Executive Perspective                                 Page 56


The Sphere of Networks in

Professional Associations     



 Daniel Domenech

I was appointed to my first superintendency in the summer of 1978. I received a phone call from the school board president advising me the board had selected me to lead the Deer Park School District in New York. I was overjoyed and quite surprised. It had been my first interview for a superintendent’s job, and I was looking more for the interview experience than the job itself. Little did I know then that for the next 27 years I would be leading school systems in New York and Virginia.

Some readers may recall the Maytag washing machine commercial on television where the forlorn repairman claims his job to be the loneliest in the world. The machines are so good they never break down, leaving the poor man always by himself. I quickly discovered being a superintendent was very much like the Maytag repairman, a lonely job. Yes, you are surrounded by lots of people, but none of them bear the responsibility for everything that happens in the district. Only the superintendent does.

The stress of the job has been well documented but amazingly, according to the most recent AASA survey of the profession, 88 percent of superintendents indicate they would follow the same career path if given the chance. What, then, do superintendents do to cope with the stress of the job and remain effective? They seek out and network with fellow superintendents who are the only ones who truly understand the pressures of the job.

Collegial Support
As a new 30-something superintendent in New York, I was surrounded by colleagues who on the average were old enough to be my parent. Fortunately for me, they took me under their wing and had me join the organizations that provided the support structure I would need to succeed: the Suffolk County School Superintendents Association, the New York State Council of School Superintendents and the American Association of School Administrators.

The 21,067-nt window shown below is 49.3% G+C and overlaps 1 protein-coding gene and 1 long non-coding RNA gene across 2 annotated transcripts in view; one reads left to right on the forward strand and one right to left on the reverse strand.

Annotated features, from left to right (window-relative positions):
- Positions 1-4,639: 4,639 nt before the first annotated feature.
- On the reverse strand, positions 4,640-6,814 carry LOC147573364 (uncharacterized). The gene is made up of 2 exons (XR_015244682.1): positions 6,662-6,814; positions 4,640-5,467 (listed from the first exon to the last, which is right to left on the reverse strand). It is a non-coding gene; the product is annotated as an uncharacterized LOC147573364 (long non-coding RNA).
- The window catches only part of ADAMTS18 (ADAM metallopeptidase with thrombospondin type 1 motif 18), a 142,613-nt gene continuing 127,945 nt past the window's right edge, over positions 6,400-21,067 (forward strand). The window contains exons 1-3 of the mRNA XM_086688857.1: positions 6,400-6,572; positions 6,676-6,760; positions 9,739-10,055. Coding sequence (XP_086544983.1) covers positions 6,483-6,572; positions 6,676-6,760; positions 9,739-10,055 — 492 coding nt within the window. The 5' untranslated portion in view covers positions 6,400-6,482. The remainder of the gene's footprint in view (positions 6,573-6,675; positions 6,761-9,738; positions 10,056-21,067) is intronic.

Over the years, I have met wonderful colleagues at association gatherings, and they have become lifelong friends. We were able to relax in each other’s company and temporarily remove the superintendent’s mantle. The good humor and the good company were salves to soothe the frayed nerves from the day-to-day operation of the school district.

As friendships and trust developed, we were able to confide on major issues and seek advice and counsel without the fear of appearing insecure or indecisive, traits no superintendent wants to be branded with. Rather than reinventing the wheel, discussions of best practices would foster a community of learning that encouraged the sharing of good ideas. I can still recall the trepidation my staff felt every time I returned from a professional conference, excited, energized and full of new ideas to implement.

I am privileged that over the span of my career I was able to lead those three associations as their president. As I matured in my superintendent positions, I was able to represent my colleagues and extend my sphere of influence beyond my school district and community and affect education policy in larger arenas. Today, as the executive director of AASA, I can continue to work with my colleagues to affect education policy at the national level. But I am also mindful of the personal needs of superintendents and the importance of the support structure they need to surround themselves with to survive and succeed.

Live Interaction
With the growing popularity of social media, people are spending more time online than networking face to face. Twitter, Facebook and LinkedIn are amazing tools, but they hardly can be considered a replacement for live social interaction. Becoming a member of an association affords us the opportunity to meet and interact with colleagues in job-alike situations and become part of a learning community where ideas are exchanged and solutions to problems are explored.

Recently AASA held its Women in School Leadership Forum, where more than 200 women leaders in school systems around the country came together for comraderie and professional development. In several months, more than 2000 educators will convene in Los Angeles for AASA’s National Conference on Education to find out the latest on the Common Core and its assessments, teacher and principal evaluations and other hot topics affecting public education. To be at these events to meet and greet our colleagues and hone our skills as system leaders will help preserve our mental health and our position. It did for me for 27 years.

Daniel Domenech is AASA executive director. E-mail: ddomenech@aasa.org 


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